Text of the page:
Criminal gangs are fighting for control over extortion rackets throughout the Honduran capital of Tegucigalpa, according to local reports, pointing to the high value of these so-called “war taxes.”
According to national newspaper La Tribuna, a local street gang known as the Chirizos, whose members are almost all underage, is fighting the “mara” band Barrio 18 for control over extorting businesses in the capital’s western district of Comayaguela. The businesses at risk include neighborhood stores and markets, which are pressured to pay a “war tax” to these criminal organizations.
The Chirizos already collect weekly extortion payments from the city’s transport sector, La Tribuna reported. But the Comayaguela market district — which includes seven markets with more than 5,000 stalls, bringing in over $50,000 per week — is proving to be particularly attractive to extortion collectors. Tensions over who controls the Comayaguela “tax” has led the Chirizos and Barrio 18 to clash openly in the city streets, according to the newspaper.
The criminal organizations reportedly “tax” businesses according to how much profit they make. A small shop or market stall must pay around $7.50 a week, larger ones $10, and shop owners $15. At certain times of the year — usually around the holiday season — gangs may demand double the normal extortion fee, or an additional “bonus” payment.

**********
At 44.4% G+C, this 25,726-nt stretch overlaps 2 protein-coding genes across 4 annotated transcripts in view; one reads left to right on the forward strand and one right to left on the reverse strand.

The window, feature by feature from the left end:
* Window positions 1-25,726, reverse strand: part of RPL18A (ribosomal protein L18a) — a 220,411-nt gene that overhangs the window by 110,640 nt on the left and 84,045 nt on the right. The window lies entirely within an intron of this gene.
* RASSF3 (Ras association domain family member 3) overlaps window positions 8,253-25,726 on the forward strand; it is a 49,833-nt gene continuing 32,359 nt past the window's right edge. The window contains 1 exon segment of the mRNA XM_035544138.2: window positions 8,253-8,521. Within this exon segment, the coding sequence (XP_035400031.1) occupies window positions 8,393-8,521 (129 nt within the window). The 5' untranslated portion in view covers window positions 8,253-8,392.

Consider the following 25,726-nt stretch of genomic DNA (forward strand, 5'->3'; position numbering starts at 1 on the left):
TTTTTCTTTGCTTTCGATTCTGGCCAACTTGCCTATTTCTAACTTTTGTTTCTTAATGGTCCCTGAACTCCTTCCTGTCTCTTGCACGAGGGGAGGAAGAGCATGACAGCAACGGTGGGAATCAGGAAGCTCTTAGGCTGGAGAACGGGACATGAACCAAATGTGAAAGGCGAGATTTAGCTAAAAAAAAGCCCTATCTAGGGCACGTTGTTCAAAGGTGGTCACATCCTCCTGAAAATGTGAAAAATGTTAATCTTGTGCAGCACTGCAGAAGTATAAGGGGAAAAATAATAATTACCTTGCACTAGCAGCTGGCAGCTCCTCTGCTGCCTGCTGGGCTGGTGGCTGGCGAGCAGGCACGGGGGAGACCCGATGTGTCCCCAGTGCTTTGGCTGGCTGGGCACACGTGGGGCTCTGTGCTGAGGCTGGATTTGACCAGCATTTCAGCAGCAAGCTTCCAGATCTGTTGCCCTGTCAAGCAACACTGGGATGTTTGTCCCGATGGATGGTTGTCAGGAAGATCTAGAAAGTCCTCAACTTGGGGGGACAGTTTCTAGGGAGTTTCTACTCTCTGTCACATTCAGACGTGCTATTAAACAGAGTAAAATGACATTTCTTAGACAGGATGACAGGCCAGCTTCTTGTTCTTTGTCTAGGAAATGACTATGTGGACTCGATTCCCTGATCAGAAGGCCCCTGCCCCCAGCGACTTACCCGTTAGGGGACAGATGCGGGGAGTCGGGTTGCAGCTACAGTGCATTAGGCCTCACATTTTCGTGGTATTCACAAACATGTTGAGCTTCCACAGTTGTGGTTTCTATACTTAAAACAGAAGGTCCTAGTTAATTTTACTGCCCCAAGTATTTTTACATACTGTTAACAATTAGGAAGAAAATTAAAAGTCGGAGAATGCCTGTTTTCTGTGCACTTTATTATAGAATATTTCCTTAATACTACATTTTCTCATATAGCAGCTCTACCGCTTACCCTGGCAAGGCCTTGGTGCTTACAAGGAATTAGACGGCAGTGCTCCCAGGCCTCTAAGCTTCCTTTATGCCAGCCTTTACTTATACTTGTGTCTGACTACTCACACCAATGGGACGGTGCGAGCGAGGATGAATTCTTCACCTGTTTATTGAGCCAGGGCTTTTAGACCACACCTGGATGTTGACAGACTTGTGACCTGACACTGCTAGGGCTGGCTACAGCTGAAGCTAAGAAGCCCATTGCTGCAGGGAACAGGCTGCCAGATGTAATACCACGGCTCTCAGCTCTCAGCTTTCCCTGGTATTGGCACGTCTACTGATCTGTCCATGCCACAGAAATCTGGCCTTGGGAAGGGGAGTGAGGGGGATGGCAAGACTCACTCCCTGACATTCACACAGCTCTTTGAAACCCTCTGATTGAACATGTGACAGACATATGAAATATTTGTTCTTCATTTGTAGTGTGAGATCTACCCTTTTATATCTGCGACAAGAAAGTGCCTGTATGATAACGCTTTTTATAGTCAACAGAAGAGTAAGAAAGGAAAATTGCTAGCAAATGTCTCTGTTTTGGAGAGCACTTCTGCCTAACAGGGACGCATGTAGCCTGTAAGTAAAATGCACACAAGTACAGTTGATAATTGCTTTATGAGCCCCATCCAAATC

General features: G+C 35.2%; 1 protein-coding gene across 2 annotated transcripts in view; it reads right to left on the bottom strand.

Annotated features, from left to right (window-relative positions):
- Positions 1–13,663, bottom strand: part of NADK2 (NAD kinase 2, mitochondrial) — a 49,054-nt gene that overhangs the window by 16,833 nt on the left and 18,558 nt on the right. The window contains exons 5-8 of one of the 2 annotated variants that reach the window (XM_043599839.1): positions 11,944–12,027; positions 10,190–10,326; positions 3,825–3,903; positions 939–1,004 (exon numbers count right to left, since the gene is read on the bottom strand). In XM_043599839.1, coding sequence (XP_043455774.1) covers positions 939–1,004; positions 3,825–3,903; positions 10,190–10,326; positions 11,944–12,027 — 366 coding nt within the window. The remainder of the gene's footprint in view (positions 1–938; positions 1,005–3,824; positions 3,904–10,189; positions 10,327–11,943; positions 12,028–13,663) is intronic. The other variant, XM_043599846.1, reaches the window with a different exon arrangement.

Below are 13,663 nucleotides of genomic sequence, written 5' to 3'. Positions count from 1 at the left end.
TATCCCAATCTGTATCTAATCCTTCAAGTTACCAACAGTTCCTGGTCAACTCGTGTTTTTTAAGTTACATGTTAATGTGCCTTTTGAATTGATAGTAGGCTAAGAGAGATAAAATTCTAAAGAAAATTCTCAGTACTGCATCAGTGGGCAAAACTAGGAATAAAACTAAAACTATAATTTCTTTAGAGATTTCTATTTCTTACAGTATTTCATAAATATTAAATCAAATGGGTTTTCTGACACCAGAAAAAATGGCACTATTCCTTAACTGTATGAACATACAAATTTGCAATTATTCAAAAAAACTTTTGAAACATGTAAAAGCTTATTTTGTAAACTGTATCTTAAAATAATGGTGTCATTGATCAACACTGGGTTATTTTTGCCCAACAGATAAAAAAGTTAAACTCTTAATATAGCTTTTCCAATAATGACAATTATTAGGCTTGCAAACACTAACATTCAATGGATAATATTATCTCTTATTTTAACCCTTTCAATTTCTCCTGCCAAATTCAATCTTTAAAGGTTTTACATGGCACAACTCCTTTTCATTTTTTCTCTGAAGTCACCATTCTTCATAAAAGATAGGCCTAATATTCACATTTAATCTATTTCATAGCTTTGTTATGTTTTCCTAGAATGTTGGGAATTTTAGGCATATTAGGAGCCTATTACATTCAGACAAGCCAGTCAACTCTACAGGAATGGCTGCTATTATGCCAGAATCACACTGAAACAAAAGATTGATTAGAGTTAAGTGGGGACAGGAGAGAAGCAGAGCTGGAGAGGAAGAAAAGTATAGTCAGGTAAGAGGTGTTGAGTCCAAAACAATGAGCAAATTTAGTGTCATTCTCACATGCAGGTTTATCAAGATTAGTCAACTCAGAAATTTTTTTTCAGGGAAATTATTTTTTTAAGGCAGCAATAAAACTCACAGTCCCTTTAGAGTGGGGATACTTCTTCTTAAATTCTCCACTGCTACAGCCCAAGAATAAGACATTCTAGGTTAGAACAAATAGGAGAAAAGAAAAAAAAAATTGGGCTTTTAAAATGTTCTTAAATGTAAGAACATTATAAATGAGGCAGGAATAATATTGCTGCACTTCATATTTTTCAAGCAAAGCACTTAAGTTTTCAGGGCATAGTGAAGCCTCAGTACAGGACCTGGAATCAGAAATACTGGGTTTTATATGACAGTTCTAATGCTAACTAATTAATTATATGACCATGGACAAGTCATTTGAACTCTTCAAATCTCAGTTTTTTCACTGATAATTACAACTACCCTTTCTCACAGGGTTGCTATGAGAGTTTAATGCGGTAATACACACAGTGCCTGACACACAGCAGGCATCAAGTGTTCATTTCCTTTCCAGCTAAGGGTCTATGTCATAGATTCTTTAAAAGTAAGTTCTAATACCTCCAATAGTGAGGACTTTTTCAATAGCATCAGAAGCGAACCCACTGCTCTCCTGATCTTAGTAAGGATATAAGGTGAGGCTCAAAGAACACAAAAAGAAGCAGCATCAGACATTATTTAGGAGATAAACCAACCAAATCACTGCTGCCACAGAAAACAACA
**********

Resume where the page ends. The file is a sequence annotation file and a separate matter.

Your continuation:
InSight Crime Analysis
A survey last year found that 90 per cent of Honduran businesses have experienced security threats, mostly in the form of extortion. The two principal maras, Mara Salvatrucha (MS-13) and Barrio 18, both rely heavily on extortion as a form of income, and it is the bread and butter of smaller gangs such as the Chirizos. As the Associated Press reported last year, it is not just businesses that are threatened: in many parts of Tegucigalpa, homeowners are forced to pay a separate cash “tax” in order to live safely in their houses.
Extortion is just one symptom of Honduras’ security woes. Endemic corruption throughout the security forces, widespread poverty, political divisions, lax gun laws and the nation’s growing importance in the transnational drugs trade have combined to create a violent crime epidemic.